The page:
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5-minute movie reviews: 'For No Good Reason,' 'SuperMensch,' 'The Double,' 'The Rover,' 'We Are the Best!'

Published June 21, 2014 12:04 pm

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'We Are the Best!'

Opens today at the Broadway Centre Cinemas; not rated, but probably R for language and teen drinking; in Swedish, with subtitles; 102 minutes.

The Swedish comedy "We Are the Best!" is a rough-edged delight, a heartfelt rebel yell of youthful self-discovery. Bobo (Mira Barkhammar) and Karla (Mira Grosin) are misfits in their Stockholm middle school, with self-inflicted haircuts and a love of punk music that their classmates say is dead in 1982. Undaunted, Karla urges Bobo to start a punk band, even though they have no instruments and can't play them anyway. They get rehearsal time and a borrowed bass and drum kit at the local rec center, then persuade a straitlaced classmate, Hedvig (Liv Lemoyne), to be their guitarist and teach them the basics. Writer-director Lucas Moodysson ("Show Me Love," "Lilya-4-Ever"), adapting a graphic novel by his wife, Coco, follows these girls as they turn schoolyard taunts and teachers' oppression into angry lyrics, while they also deal with issues of peer pressure and young love. Moodysson's vibe is as exuberant, raw and fresh as the girls' punk sensibilities.


'The Double'

Opens today at the Broadway Centre Cinemas; rated R for language; 93 minutes.

Though it's based on a Fyodor Dostoyevsky novella, director Richard Ayoade's "The Double" comes off as an unpleasantly grim mix of Franz Kafka and Terry Gilliam. Jesse Eisenberg takes double duty as two employees at an oppressively bleak company: Simon James, a cubicle drone nervous to make waves, and James Simon, a new arrival who instantly charms the boss (Wallace Shawn) and starts making moves on Hannah (Mia Wasikowska), the pretty co-worker for whom Simon James has been pining. Ayoade, who directed the coming-of-age tale "Submarine" and is better-known as a TV comic (starring on "The IT Crowd"), and co-writer Avi Korine saturate the story with dark surface details that highlight Simon's spiraling madness. But with a minimal plot and one-dimensional characters, there's not much substance behind the surplus of style.


'The Rover'

Opens today at area theaters; rated R for language and some bloody violence; 102 minutes.

Guy Pearce and Robert Pattinson give rock-solid performances in "The Rover," a post-apocalyptic drama whose spare bleakness needs all the acting firepower it can get. Set in Australia, "10 years after the collapse" (which is all the explanation we get), the action starts when a group of bandits steal a car. Pearce's character owns that car, and he really wants it back. He learns that the thieves' ringleader, Henry (Scoot McNairy), left behind his slightly backward brother, Rey (Pattinson), who was wounded and left for dead. The man goes to murderous extremes to kidnap Rey, who will lead him to Henry. Director/screenwriter David Michôd, following up his crime-family debut "Animal Kingdom," uses the stark Australian landscapes to best effect. While the details of this dystopian future are annoyingly vague, Pearce's mostly wordless intensity and Pattinson's anti-glamour turn make it worth watching.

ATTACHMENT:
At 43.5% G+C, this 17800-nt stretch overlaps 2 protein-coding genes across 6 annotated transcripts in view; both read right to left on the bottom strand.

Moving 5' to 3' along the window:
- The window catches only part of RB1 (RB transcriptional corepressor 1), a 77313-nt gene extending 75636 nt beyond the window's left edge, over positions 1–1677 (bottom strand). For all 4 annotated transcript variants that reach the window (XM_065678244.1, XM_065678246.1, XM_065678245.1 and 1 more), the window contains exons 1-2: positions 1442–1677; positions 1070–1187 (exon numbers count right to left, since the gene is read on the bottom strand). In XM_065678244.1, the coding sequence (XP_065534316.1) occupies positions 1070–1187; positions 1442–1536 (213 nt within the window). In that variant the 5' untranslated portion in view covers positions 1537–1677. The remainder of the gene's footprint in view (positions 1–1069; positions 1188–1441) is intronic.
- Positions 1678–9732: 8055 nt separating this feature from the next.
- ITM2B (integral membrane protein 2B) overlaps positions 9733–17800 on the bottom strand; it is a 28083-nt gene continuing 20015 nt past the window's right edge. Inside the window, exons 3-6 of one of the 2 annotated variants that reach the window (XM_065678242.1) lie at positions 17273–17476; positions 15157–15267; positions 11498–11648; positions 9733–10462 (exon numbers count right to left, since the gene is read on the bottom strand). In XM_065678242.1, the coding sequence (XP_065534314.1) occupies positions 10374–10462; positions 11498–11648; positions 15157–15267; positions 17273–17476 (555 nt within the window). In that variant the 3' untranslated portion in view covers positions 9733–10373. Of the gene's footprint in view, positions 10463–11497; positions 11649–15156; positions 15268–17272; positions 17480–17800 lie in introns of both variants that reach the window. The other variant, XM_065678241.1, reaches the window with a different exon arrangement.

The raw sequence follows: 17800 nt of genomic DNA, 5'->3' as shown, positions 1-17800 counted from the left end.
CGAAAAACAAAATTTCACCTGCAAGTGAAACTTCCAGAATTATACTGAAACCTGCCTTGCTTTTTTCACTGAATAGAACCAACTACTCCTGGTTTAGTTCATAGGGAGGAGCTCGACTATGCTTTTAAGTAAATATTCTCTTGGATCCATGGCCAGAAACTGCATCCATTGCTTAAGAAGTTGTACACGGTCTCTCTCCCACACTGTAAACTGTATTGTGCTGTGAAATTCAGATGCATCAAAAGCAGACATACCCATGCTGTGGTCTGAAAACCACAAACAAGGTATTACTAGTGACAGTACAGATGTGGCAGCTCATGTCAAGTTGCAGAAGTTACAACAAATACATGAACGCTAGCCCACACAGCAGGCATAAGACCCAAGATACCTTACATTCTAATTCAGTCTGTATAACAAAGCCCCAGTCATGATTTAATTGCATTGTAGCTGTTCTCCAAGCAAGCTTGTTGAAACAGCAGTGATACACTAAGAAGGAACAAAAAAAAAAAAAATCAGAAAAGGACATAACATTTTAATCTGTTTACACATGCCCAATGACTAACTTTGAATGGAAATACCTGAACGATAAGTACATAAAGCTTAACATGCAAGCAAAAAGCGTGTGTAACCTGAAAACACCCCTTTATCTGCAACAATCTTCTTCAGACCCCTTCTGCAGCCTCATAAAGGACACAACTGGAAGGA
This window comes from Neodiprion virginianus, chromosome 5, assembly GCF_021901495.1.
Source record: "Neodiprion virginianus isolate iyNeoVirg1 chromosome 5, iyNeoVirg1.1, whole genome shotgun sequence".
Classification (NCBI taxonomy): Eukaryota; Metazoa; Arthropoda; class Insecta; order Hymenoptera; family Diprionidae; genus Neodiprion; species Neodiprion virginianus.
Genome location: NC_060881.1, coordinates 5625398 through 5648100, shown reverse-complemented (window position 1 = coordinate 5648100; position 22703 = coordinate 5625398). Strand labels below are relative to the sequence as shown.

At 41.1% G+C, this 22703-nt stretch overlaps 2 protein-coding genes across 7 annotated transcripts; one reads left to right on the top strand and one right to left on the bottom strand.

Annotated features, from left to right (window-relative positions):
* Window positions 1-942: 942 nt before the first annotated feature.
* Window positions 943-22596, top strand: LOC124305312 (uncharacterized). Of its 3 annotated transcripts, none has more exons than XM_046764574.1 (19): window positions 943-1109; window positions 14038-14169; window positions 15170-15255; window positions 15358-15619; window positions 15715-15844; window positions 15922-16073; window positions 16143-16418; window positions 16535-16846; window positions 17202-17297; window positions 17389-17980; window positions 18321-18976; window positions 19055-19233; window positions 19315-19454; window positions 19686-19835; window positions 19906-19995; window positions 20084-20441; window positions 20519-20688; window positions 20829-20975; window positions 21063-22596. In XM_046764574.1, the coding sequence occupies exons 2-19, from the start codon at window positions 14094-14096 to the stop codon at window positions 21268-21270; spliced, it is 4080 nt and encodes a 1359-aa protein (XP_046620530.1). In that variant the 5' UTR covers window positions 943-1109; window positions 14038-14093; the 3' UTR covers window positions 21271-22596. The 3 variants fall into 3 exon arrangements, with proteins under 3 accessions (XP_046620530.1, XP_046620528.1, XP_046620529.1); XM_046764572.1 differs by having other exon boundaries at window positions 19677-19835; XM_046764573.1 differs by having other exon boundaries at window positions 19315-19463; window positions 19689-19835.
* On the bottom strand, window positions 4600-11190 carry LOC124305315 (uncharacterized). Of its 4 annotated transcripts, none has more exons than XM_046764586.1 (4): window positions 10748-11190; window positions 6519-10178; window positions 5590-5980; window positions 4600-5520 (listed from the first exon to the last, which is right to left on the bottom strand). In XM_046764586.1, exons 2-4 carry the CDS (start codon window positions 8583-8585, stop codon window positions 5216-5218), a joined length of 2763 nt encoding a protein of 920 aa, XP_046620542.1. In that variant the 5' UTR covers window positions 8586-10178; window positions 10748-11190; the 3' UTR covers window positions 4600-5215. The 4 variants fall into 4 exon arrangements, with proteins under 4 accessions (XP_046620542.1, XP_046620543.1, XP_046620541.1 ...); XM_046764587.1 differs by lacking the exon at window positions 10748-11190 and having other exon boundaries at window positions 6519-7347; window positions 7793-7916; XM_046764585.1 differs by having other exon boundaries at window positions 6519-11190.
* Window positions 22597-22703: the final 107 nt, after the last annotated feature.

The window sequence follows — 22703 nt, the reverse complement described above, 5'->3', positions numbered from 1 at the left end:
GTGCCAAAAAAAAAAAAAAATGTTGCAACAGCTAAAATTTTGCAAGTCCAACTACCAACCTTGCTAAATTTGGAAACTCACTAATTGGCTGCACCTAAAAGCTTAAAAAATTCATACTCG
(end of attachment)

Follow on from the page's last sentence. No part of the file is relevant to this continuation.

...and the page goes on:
'SuperMensch: The Legend of Shep Gordon'

Opens today at Broadway Centre Cinemas; rated R for language, some sexual references, nudity and drug use; 85 minutes.

Everyone in Hollywood loves Shep Gordon — which is why it would be nice if the documentary "SuperMensch: The Legend of Shep Gordon" did more than tell you that. Gordon tells much of his own legend, of how as a new arrival in Hollywood in the late '60s he befriended Janis Joplin and Jimi Hendrix, who recommended he become a talent manager for a new musician, Alice Cooper. Gordon helped shape Cooper's career, as well as that of R&B singer Teddy Pendergrass and celebrity chef Emeril Lagasse. Gordon shook off Hollywood for a home on Maui, which became a gathering place for stars looking to relax (some of whom, like Michael Douglas and Sylvester Stallone, are interviewed here). Comedian/actor Mike Myers ("Austin Powers"), making his directorial debut, collects many of Gordon's pleasantly self-aggrandizing stories, illustrating them with a kaleidoscopic array of archival photos and footage. Myers glosses over Gordon's shortcomings — such as not including (or failing to get) interviews with women who came and left his life, including Sharon Stone and chef Renee Loux — in a humorous and overly generous profile.